Poverty piles constant pressure onto people, and COVID-19 has heightened that stress, with more and more of us being swept into hardship and insecurity. We need to rebuild in a way that gives all of us a chance to live healthy, fulfilling lives, says Rachel Casey.
The experience of poverty, whether that is worrying about paying the bills and putting food on the table, inadequate support through the social security system, or living in damp and mouldy homes, paying high rents, is a factor that increases the likelihood of experiencing mental health problems, and can be both the cause and the consequence of mental ill-health.
Before the COVID-19 pandemic, people in poverty were already far more likely to experience poor mental health. Since COVID-19, mental health has worsened across all of our society - but it has hit certain groups of us more.
In the same storm, but not in the same boat
Recent ONS data shows that around one in five (21%) of adults experienced some form of depression in early 2021, more than double when compared with before the pandemic (10%). One in three adults (35%) who reported being unable to afford an unexpected expense also experienced depressive symptoms in early 2021, compared with one in five (21%) before the pandemic. However, people more likely to be suffering include young women, disabled people, people who are financially insecure, out of work, renters, and people living in more deprived areas.
In April, the National Centre for Social Research (NatCen) highlighted worsening mental health for Black and minority ethnic people during the pandemic, as they were more likely than White people to have struggled financially. People who sought help through borrowing, Universal Credit, self-employment grants or new employment, experienced a significant increase in mental distress during the pandemic too.
Social security system adding to the pressure
This is not a surprise to us and our partners with direct experience of poverty. People talk about the worry, fear, stress and stigma of the social security system. There are widespread concerns about the difficulties associated with navigating it, as well as having limited or no access to digital technology and lack of personal support, which has been exacerbated during COVID-19 due to restrictions on face-to-face support.
The Covid Realities project, which focuses on understanding how families in poverty navigate the pandemic, also exposed the high levels of stress experienced by people around whether the Government would keep the lifeline of the £20 uplift to Universal Credit. People are also extremely anxious about how a change of circumstances, such as furlough and reductions in working hours, can affect finances and people’s ability to keep their heads above water during the pandemic.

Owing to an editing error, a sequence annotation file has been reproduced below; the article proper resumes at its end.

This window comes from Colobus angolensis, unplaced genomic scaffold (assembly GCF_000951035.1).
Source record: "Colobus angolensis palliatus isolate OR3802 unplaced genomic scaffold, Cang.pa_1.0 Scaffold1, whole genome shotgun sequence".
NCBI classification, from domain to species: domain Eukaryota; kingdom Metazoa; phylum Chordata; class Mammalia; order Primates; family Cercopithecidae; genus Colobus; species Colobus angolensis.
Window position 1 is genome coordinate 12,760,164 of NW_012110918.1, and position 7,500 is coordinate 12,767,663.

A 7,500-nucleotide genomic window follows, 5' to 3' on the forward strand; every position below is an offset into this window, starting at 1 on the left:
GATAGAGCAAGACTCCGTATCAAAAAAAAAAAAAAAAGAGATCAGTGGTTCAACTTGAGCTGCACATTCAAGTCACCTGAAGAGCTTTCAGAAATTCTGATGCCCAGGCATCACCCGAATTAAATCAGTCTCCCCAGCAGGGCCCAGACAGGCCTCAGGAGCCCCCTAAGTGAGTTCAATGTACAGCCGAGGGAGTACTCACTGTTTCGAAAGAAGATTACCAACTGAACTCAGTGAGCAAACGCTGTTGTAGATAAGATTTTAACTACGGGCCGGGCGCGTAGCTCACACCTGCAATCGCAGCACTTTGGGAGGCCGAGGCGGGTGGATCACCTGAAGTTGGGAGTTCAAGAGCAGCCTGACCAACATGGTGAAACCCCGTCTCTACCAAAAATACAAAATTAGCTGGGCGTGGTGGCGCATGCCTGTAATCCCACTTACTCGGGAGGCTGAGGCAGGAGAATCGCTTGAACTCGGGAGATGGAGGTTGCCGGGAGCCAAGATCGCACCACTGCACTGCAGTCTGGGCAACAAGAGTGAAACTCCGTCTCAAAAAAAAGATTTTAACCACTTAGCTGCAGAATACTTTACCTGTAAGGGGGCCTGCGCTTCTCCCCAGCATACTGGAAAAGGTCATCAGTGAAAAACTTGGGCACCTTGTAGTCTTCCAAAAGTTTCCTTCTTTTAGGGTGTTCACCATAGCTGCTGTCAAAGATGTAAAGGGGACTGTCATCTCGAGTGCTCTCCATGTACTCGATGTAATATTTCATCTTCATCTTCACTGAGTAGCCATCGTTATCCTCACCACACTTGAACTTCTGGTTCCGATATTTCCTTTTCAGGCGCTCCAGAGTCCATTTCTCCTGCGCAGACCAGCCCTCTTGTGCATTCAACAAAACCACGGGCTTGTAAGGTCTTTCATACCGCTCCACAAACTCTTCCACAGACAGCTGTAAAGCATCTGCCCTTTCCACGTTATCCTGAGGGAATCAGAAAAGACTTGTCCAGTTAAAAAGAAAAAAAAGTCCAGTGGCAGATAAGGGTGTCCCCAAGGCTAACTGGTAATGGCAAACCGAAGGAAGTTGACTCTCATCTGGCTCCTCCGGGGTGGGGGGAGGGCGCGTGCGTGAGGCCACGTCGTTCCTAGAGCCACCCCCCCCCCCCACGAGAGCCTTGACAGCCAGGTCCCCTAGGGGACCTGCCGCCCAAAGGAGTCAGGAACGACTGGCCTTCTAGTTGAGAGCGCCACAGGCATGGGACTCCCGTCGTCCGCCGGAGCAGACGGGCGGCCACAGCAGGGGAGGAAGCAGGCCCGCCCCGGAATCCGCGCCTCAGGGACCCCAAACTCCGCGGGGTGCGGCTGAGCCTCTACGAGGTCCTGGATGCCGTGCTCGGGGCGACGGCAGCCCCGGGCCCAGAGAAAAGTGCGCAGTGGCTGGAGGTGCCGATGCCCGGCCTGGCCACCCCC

JRF’s briefing on the impact of the pandemic on disabled people highlighted the fact that disabled households and carers are facing rising costs, reduced incomes and heightened challenges in the labour market during the pandemic. This financial insecurity has also been compounded as people receiving legacy benefits have been unjustly excluded from the £20 lifeline, despite the fact most people on legacy benefits are disabled, sick or carers. The stress of not having this vital support has been described as a ‘punch in the gut’.
More people with high levels of job and housing insecurity
Increasing numbers of people are worried about whether they are going to lose their job or hours of work, and be able to keep a roof over their head. During the pandemic, workers who were already more at risk of poverty have found themselves with a higher risk of losing work. In particular, our blog earlier this year highlights that Black, Asian and ethnic minority workers were more likely to experience poverty while in work before the crisis, and were over-represented in lower-paid positions in low-paid sectors, with Pakistani and Bangladeshi workers being particularly affected by the economic effects of COVID-19.
People who rent their homes also face mounting pressures and worry about meeting housing costs throughout the pandemic, as levels of arrears have grown. Renters are more likely to be working in sectors hit hardest by the pandemic. Many have been trapped in poor-quality homes, held back by high rents and unable to request changes for fear of eviction.
What the Government can do to ease the pressure
Without the immediate Government interventions at the start of pandemic, the impact on mental wellbeing could have been felt much more widely. However, it is simply not right that people who have been disproportionately impacted by the pandemic may not have felt the benefit of this support, and experienced worsening mental health as a result.
As we rebuild our society, we must ease the pressure on people’s mental health to ensure that everyone in our country has a decent standard of living. If we don’t, our nation’s health will continue to get worse. Now is the time to rebuild our society in a way in which people can live healthier, fulfilling lives in a country where our social security system is a strong lifeline for people in hard times, where jobs are good-quality, and housing is decent, affordable and secure.